Who is a candidate for public office?  We know that presidential candidates are candidates for public office. So too are candidates for state or local offices like the mayor and local sheriff.  A few characteristics of a public office include:

  • Office created by statute;

  • On-going position;

  • Fixed term;

  • Requires oath of office; and

  • Includes school boards.

To maintain your non-profit status, your organization should take care not support or oppose candidates for any local, state, or federal positions.

Just because your non-profit organization isn’t permitted to express a view on a particular candidate doesn’t mean you can’t have a personal opinion. Just be careful; when you are expressing your personal views, be sure it is very clear that you are expressing your opinion and not the opinion of your organization. Don’t use any of your organization’s resources when expressing your opinion. This applies to print, verbal, and online communications.

Some examples: while at work (or being paid even if you’re not in the office), be sure to NOT electioneer for your candidate, don’t wear your non-profit’s buttons, shirts or display other regalia at electioneering events (like candidate rallies and fundraisers, etc.), don’t use your work email in a way that suggests you support a particular candidate, and don’t make voting suggestions to anyone. If you pick up a bunch of yard signs for a particular candidate and want to offer them to your co-workers, don’t use your or their office email to extend the offer.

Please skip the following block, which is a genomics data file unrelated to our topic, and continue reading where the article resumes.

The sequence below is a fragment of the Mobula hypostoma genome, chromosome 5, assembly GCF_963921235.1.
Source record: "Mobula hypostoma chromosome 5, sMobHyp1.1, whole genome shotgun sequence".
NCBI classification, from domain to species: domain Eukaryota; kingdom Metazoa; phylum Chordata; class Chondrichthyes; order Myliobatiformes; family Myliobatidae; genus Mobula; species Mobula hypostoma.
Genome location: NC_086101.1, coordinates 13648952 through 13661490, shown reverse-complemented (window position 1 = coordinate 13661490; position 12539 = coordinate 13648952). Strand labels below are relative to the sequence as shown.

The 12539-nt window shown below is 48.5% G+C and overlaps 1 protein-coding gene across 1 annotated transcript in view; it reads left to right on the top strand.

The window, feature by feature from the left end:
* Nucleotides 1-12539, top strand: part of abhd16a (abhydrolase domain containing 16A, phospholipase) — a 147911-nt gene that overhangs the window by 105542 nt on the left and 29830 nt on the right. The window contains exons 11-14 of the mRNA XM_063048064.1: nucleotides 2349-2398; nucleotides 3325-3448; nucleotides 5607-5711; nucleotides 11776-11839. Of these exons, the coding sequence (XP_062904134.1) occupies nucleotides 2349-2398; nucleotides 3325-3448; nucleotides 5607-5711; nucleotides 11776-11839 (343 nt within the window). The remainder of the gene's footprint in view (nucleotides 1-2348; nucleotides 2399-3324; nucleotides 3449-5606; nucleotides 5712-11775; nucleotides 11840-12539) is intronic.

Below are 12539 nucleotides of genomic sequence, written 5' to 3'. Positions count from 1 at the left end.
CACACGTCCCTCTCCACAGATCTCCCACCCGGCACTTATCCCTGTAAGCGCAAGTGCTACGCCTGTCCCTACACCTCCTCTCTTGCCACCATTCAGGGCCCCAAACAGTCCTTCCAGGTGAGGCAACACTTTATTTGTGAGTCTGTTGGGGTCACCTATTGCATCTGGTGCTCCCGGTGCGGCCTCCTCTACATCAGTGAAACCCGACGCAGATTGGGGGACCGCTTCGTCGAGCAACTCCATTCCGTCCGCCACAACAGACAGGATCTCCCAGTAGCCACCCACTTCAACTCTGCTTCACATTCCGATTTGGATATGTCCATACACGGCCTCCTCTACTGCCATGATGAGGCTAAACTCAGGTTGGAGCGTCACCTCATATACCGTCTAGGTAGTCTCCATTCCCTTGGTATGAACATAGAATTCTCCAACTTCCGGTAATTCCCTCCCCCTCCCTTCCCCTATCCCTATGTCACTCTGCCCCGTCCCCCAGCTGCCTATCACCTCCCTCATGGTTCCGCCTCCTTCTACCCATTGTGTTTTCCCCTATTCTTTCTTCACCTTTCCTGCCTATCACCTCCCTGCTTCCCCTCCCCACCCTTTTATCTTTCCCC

The IRS will consider all the facts if there is a suggestion that your organization violated the rule against electioneering.  It’ll look at blogs, emails, newsletters, social media posts, etc. Avoid talking about candidates at work, or representing your organization at election-related events, and you’ll avoid putting your organization’s non-profit status at risk.